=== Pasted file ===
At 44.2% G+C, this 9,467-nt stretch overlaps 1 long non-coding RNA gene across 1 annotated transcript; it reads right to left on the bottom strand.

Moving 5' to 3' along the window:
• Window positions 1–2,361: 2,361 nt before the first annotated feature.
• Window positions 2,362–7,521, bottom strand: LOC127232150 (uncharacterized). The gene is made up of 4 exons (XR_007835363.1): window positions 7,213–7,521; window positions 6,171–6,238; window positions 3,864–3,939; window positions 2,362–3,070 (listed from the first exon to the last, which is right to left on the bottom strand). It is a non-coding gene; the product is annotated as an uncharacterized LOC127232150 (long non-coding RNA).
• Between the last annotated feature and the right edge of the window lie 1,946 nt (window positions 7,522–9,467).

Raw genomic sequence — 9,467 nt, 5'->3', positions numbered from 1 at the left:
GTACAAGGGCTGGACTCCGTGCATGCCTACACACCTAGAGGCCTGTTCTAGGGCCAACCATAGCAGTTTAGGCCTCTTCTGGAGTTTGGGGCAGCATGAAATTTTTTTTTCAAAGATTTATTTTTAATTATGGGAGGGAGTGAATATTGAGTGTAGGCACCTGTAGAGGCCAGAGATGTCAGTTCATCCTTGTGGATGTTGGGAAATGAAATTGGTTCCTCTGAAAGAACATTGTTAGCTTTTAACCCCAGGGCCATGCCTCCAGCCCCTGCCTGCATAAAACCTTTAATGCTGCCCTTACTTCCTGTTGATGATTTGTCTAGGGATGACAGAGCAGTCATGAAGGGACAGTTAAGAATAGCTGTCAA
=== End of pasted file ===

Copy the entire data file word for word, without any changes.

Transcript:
At 44.2% G+C, this 9,467-nt stretch overlaps 1 long non-coding RNA gene across 1 annotated transcript; it reads right to left on the bottom strand.

Moving 5' to 3' along the window:
• Window positions 1–2,361: 2,361 nt before the first annotated feature.
• Window positions 2,362–7,521, bottom strand: LOC127232150 (uncharacterized). The gene is made up of 4 exons (XR_007835363.1): window positions 7,213–7,521; window positions 6,171–6,238; window positions 3,864–3,939; window positions 2,362–3,070 (listed from the first exon to the last, which is right to left on the bottom strand). It is a non-coding gene; the product is annotated as an uncharacterized LOC127232150 (long non-coding RNA).
• Between the last annotated feature and the right edge of the window lie 1,946 nt (window positions 7,522–9,467).

Raw genomic sequence — 9,467 nt, 5'->3', positions numbered from 1 at the left:
GTACAAGGGCTGGACTCCGTGCATGCCTACACACCTAGAGGCCTGTTCTAGGGCCAACCATAGCAGTTTAGGCCTCTTCTGGAGTTTGGGGCAGCATGAAATTTTTTTTTCAAAGATTTATTTTTAATTATGGGAGGGAGTGAATATTGAGTGTAGGCACCTGTAGAGGCCAGAGATGTCAGTTCATCCTTGTGGATGTTGGGAAATGAAATTGGTTCCTCTGAAAGAACATTGTTAGCTTTTAACCCCAGGGCCATGCCTCCAGCCCCTGCCTGCATAAAACCTTTAATGCTGCCCTTACTTCCTGTTGATGATTTGTCTAGGGATGACAGAGCAGTCATGAAGGGACAGTTAAGAATAGCTGTCAA